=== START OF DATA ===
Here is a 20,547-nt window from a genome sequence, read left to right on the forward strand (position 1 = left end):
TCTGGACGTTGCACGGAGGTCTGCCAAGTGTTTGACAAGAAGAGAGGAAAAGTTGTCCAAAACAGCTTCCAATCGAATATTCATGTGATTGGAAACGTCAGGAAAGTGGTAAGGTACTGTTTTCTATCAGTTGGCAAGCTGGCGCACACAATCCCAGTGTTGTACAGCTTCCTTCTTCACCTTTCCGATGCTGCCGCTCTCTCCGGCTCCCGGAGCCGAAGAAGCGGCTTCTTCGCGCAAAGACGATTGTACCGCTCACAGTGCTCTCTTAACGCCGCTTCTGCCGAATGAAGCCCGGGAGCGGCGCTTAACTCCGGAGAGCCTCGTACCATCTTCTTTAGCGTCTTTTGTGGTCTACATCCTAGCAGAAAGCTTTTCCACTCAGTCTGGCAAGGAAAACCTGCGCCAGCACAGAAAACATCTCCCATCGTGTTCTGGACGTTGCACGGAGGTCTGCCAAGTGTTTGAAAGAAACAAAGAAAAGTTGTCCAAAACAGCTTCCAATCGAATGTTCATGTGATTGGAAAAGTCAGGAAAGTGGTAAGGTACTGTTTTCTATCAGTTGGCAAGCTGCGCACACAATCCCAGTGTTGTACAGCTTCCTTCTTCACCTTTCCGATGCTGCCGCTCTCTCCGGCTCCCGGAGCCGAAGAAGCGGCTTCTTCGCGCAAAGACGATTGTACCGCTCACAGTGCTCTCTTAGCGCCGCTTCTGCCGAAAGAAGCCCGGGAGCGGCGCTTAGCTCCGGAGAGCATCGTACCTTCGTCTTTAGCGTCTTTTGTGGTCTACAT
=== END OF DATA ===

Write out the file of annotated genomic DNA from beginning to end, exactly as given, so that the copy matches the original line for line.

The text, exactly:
Here is a 20,547-nt window from a genome sequence, read left to right on the forward strand (position 1 = left end):
TCTGGACGTTGCACGGAGGTCTGCCAAGTGTTTGACAAGAAGAGAGGAAAAGTTGTCCAAAACAGCTTCCAATCGAATATTCATGTGATTGGAAACGTCAGGAAAGTGGTAAGGTACTGTTTTCTATCAGTTGGCAAGCTGGCGCACACAATCCCAGTGTTGTACAGCTTCCTTCTTCACCTTTCCGATGCTGCCGCTCTCTCCGGCTCCCGGAGCCGAAGAAGCGGCTTCTTCGCGCAAAGACGATTGTACCGCTCACAGTGCTCTCTTAACGCCGCTTCTGCCGAATGAAGCCCGGGAGCGGCGCTTAACTCCGGAGAGCCTCGTACCATCTTCTTTAGCGTCTTTTGTGGTCTACATCCTAGCAGAAAGCTTTTCCACTCAGTCTGGCAAGGAAAACCTGCGCCAGCACAGAAAACATCTCCCATCGTGTTCTGGACGTTGCACGGAGGTCTGCCAAGTGTTTGAAAGAAACAAAGAAAAGTTGTCCAAAACAGCTTCCAATCGAATGTTCATGTGATTGGAAAAGTCAGGAAAGTGGTAAGGTACTGTTTTCTATCAGTTGGCAAGCTGCGCACACAATCCCAGTGTTGTACAGCTTCCTTCTTCACCTTTCCGATGCTGCCGCTCTCTCCGGCTCCCGGAGCCGAAGAAGCGGCTTCTTCGCGCAAAGACGATTGTACCGCTCACAGTGCTCTCTTAGCGCCGCTTCTGCCGAAAGAAGCCCGGGAGCGGCGCTTAGCTCCGGAGAGCATCGTACCTTCGTCTTTAGCGTCTTTTGTGGTCTACAT